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No one was born a Penn student. We all descended onto Locust Walk at different points in our lives, ready to embrace the Red and Blue. Bit by bit, we learned the meaning of being Penn kids. Some of us spend more time in Huntsman GSRs than in our Harnwell apartments. Many of us crave Wawa every Friday night at 3 am. For others, their Greek chapter represents their Penn experience.

Yet, we all follow Penn’s meme page on Facebook. We are all Penn students who understand, critique, and laugh at details in our collective culture.

Being American is much the same. No one was born with a deep reverence for our liberal democracy, a love of apple pie, or even an American accent. Citizens learned to love the country, including those that arrived later, slowly building up their identities in the same way.

And this is not just a heart-warming story of learning to love diners, hot dogs, and baseball — the process of becoming American is recognized by law. Citizenship is the ultimate measure of devotion to a nation. Once an immigrant becomes a citizen, they are by definition a loyal, uncompromising American and legally recognized as such. In fact, all prospective citizens must take the “Naturalization Oath of Allegiance to the United States of America.”

The Constitution bans naturalized citizens from running for president, weakening the oath entirely. Immigrants enthusiastically declare that they “entirely renounce and abjure all allegiance and fidelity to any foreign prince, potentate, state, or sovereignty.” The natural-born clause turns around and spits at them, “I still don’t really believe you.”

All Americans should have equal rights in every single legal realm. This, in itself, is constitutionally guaranteed. Many legal scholars have argued that the Fifth Amendment’s Due Process Clause provides equal protection to all citizens, and Supreme Court cases have ruled that discrimination based on national origin is presumptively unconstitutional.

At Penn, we do not bar transfer students from running for president of the Undergraduate Assembly, or sitting on University Council, or any representative role in administration. To do so would be absurd — once students transfer, they become full members of the University, and they learn the ins and outs of being Penn kids just like everyone else. If anything, their decision to transfer speaks more to their love of and loyalty to Penn.

Plus, the optics of an immigrant president would be spectacular, completely affirming the ideals that this country was founded on — a great nation built up by attracting the best and brightest talent from around the world, all united under one American dream of freedom and opportunity.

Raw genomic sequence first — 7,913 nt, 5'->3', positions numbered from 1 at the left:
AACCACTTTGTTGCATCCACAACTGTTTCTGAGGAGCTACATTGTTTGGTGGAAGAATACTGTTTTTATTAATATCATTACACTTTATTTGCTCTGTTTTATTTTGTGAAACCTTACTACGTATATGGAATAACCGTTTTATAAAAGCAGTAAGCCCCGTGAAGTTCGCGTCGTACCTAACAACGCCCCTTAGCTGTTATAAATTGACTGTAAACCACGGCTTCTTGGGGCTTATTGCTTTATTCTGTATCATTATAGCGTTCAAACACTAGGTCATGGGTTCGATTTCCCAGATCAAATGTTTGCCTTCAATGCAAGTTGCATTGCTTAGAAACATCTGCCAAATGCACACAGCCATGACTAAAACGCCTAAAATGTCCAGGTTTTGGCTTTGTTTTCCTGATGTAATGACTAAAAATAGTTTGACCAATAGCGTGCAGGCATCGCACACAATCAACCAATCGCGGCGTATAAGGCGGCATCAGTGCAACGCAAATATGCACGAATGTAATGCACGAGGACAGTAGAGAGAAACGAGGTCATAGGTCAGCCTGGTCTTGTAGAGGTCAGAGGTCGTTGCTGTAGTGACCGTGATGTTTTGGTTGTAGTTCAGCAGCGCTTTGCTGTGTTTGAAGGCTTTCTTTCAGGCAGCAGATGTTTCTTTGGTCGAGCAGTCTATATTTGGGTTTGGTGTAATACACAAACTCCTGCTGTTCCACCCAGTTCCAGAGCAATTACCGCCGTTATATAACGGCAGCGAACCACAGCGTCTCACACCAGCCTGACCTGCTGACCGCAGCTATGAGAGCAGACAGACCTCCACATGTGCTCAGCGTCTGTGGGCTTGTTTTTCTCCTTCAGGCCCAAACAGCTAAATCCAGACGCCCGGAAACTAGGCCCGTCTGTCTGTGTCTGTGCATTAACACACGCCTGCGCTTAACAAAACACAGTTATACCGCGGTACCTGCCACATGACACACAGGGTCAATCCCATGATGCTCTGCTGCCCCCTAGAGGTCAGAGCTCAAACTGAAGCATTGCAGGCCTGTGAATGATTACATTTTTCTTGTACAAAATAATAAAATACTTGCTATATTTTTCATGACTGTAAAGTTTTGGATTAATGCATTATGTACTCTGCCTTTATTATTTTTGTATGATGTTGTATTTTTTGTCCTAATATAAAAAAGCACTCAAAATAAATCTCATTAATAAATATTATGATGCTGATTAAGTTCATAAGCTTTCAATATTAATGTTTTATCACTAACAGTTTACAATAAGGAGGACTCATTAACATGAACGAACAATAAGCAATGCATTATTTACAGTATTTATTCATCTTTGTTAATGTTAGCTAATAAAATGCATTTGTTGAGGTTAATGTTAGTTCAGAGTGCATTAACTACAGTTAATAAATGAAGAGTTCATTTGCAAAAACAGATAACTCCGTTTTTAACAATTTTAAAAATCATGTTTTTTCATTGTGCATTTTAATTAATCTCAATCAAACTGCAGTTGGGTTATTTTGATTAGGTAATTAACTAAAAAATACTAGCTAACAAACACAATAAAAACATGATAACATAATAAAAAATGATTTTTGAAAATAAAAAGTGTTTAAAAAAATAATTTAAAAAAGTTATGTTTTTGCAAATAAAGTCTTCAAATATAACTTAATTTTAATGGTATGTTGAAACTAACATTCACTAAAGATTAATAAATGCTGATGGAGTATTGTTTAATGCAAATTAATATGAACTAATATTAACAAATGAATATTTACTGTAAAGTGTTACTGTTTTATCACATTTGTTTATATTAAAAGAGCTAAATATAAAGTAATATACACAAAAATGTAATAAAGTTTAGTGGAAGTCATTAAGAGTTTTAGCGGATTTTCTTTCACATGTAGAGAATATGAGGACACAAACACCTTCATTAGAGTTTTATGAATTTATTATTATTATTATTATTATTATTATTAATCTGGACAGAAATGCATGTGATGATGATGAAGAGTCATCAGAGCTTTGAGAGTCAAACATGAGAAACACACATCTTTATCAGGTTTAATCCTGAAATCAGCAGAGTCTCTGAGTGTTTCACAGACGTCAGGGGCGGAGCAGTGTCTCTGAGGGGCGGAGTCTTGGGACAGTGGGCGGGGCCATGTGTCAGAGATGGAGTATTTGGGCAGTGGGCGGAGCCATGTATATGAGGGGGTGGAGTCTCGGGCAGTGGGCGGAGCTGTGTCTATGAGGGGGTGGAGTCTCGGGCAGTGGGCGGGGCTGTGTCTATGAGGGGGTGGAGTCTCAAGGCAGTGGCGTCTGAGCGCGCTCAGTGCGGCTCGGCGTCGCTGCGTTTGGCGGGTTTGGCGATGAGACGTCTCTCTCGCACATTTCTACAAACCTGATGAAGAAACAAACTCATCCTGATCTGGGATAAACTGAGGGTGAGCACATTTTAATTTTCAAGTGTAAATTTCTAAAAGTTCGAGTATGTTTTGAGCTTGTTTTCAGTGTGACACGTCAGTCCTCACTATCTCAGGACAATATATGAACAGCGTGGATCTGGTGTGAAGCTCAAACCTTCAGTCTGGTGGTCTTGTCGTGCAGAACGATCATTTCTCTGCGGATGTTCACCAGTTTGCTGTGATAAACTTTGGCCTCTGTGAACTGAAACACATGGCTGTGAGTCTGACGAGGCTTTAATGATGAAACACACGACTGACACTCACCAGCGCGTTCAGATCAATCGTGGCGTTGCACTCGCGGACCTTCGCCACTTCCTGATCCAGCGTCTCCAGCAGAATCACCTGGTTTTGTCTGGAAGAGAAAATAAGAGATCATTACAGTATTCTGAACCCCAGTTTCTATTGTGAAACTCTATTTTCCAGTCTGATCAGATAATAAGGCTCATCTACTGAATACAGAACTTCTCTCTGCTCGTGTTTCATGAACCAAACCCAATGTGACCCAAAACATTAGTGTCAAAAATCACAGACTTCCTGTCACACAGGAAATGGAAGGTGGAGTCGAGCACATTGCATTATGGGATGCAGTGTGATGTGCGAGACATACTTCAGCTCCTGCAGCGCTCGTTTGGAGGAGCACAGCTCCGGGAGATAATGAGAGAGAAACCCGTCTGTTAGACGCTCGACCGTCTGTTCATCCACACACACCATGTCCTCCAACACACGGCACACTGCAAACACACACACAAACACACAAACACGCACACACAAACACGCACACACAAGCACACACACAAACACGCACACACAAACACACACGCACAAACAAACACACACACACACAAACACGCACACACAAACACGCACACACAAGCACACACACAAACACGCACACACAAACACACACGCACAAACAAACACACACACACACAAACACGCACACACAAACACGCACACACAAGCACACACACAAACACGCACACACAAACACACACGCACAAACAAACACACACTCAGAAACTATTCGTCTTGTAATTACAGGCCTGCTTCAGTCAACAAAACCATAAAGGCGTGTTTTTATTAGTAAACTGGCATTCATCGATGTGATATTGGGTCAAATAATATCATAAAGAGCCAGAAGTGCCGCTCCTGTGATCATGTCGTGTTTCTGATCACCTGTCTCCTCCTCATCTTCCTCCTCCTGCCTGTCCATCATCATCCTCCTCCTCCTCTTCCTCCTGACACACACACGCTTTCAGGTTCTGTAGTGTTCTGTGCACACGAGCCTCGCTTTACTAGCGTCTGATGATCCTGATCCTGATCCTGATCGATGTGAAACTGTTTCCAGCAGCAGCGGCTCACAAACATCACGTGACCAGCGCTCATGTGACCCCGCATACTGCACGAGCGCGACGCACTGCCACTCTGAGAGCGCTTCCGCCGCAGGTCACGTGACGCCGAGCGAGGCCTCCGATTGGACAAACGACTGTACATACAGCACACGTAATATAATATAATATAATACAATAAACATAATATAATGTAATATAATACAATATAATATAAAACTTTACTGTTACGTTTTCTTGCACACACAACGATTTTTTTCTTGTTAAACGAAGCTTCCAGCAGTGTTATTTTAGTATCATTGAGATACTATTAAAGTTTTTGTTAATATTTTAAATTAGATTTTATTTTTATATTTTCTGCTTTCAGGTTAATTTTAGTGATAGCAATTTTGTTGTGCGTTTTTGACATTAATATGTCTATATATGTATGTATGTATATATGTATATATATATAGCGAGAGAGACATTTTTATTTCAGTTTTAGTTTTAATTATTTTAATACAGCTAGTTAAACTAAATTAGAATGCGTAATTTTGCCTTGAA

Originally, the purpose of the natural-born clause was to impose a barrier against interference from foreign governments in the presidential election, according to Supreme Court Justice Joseph Story.

It also made much more sense within the context of the signing of the Constitution. The colonies had just broken free from the tyranny of Great Britain — taking precautions to prevent another King George from taking over was necessary.

Now, all it does is bar people like Madeleine Albright, who was born in Czechoslovakia, arrived on a boat at Ellis Island with her family, and gained U.S. citizenship at age 20, from serving in the highest elected office. She was the nation’s first female Secretary of State, and was awarded the Presidential Medal of Freedom in 2012. In her career as the country’s number one ranking diplomat, her loyalty was not questioned when she represented the United States in negotiations. So why, then, does the Constitution allow her to safeguard U.S. interests and dramatically shape foreign policy, but only if she’s not behind that desk in the Oval Office?

Henry Kissinger. Alexander Hamilton. Eleven current members of Congress. All immigrants whose loyalties were not questioned when representing vital American interests.

In 2020, we see a child of immigrants running. Kamala Harris represents the celebration of the American immigrant story — a story that applied to almost every citizen at one point.

History had a reason to fear foreign tyranny. But history has also shown what makes America great — a nation built by immigrants where all Americans are treated equally. Just like at Penn, everyone has the potential to lead and serve, no matter what they did before Penn. The United States is one of the few countries where almost everyone is an immigrant or descended from one. Let’s celebrate it, not fear it.

LUCY HU is a College junior from Auckland, New Zealand, studying political science. Her email address is lucyhu@sas.upenn.edu.

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